Retired Lt. Col. Richard “Dick” E. Cole give the last and final toast at the National Museum of the U.S. Air Force Nov. 09, 2013 in Dayton, Ohio. (U.S. Air Force photo/Desiree N. Palacios)
The U.S. Air Force News Service:
The Air Force hosted the famed Doolittle Tokyo Raiders’ final toast to their fallen comrades during an invitation-only ceremony Nov. 9 at the National Museum of the U.S. Air Force.
“Tonight is a night of conflicting emotions: pride in our Doolittle Tokyo Raiders, sorrow at the end of a mission and a myriad of other emotions,” retired Maj. Lloyd Bryant, the Master of Ceremonies, said as he opened the ceremony.
On April 18, 1942, 80 men achieved the unimaginable when they took off from an aircraft carrier on a top secret mission to bomb Japan. These men, led by Lt. Col. James H. “Jimmy” Doolittle, came to be known as the Doolittle Tokyo Raiders.
“The Doolittle Raiders are the epitome of this innovation spirit of Airmanship. We owe these 80 men as well as their army and navy teammates a debt of gratitude,” said Acting Secretary of the Air Force Eric Fanning. “Gentlemen, once again, thank you for what you did for your country.
“Thank you for representing all those you served with and thank you for inspiring all of us everyday since then. Godspeed.”
Chief of Staff of the Air Force Gen. Mark A. Welsh III followed Fanning.
Chief of Staff of the Air Force Gen. Mark A. Welsh III at the podium honoring The Doolittle Tokyo Raiders. (U.S. Air Force photo/Desiree N. Palacios)
“As far as I’m concerned, this is the greatest professional honor I’ve ever had to speak here with this crowd at this event,” Welsh said.
“The very first book I read as a young guy was Thirty Seconds over Tokyo. It was given to me by my father, also a World War II vet, with the words that I should read it closely because this is this what America is all about. I’ve never forgotten those words.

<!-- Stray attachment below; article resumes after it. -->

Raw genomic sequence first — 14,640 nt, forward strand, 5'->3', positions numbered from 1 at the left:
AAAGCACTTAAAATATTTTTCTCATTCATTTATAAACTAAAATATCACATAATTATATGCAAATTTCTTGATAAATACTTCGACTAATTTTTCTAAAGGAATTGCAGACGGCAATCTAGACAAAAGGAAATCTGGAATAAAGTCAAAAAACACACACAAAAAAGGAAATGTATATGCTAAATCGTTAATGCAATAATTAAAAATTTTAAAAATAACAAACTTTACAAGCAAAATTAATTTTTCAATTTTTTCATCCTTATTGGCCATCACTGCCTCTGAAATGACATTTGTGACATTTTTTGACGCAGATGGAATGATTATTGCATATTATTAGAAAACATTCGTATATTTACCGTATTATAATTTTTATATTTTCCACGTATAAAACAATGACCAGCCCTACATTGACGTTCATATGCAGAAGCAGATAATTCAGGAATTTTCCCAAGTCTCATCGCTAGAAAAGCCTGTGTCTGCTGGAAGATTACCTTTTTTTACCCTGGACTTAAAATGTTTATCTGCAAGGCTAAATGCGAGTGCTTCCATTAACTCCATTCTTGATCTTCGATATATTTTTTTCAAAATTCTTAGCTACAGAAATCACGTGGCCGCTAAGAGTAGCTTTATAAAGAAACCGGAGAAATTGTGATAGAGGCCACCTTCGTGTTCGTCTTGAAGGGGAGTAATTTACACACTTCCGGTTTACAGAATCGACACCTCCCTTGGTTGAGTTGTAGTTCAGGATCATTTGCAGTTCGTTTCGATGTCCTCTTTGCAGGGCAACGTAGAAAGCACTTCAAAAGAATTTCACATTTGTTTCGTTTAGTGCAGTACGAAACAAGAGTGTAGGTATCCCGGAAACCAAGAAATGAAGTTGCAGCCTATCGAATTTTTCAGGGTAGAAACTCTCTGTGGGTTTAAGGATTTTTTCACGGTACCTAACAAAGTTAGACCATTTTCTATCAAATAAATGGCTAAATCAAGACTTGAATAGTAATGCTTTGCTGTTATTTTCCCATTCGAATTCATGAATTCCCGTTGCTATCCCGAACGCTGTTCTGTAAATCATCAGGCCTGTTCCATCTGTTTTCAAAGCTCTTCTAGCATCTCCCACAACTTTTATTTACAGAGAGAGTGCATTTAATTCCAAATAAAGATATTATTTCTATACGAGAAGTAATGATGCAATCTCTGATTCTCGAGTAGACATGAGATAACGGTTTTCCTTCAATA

“The Doolittle raiders have been celebrated in book and in journals … in magazines … in various papers. They’ve had buildings named after them … had streets named after them. People play them in movies.
“They hate to hear this, but Jimmy Doolittle and his Raiders are truly lasting American heroes, but they are also Air Force heroes. They pioneered the concept of global strike … the idea that no target on earth is safe from American air power.
“In the last two weeks gentlemen, I’ve received emails from a number of today’s bomber crew members. They asked me to assure you and your families this evening that your legacy is strong and safe with them.
Welsh ended his speech by thanking the Raiders for their service to the nation.
“Sir (Cole), for you and the brothers beside you … your service was a gift to a nation at war … the family and friends who stood proudly beside you since and to hundreds of thousands of American Airmen who continue to stand on your shoulders and hope to live to your example. Airpower … the raiders showed us the way,” he said.
Fanning and Welsh presented the Doolittle Raiders with an Eagle as a token of their appreciation and gratitude.
Cole was then asked to open the 1896 Cognac and give a toast. The year of the bottle of cognac is Doolittle’s birth year.
“Gentlemen, I propose a toast,” Cole said. “To the gentlemen we lost on the mission and those who have passed away since.
“Thank you very much and may they rest in peace,” he ended.
The Doolittle Raiders received a standing ovation from the crowd, but before closing the ceremony retired Col. Carroll “C.V” Glines, the historian for the Doolittle Raiders and a distinguished author, said, “This concludes the ceremony and also completes a mission.”
There were several other events honoring the Doolittle raiders, events attended by am estimated 10,000 people and which included a B-25 bomber flyover and the placing of a wreath at the Doolittle Raider monument outside the museum.
Lead Image: The 80 silver goblets in the ceremony were presented to the Raiders in 1959 by the city of Tucson, Ariz. The Raiders’ names are engraved twice, the second upside-down. During the ceremony, white-gloved cadets pour cognac into the participants’ goblets. Those of the deceased are turned upside-down. (U.S. Air Force photo/Desiree N. Palacios)
The author is a retired U.S. Air Force officer and a writer.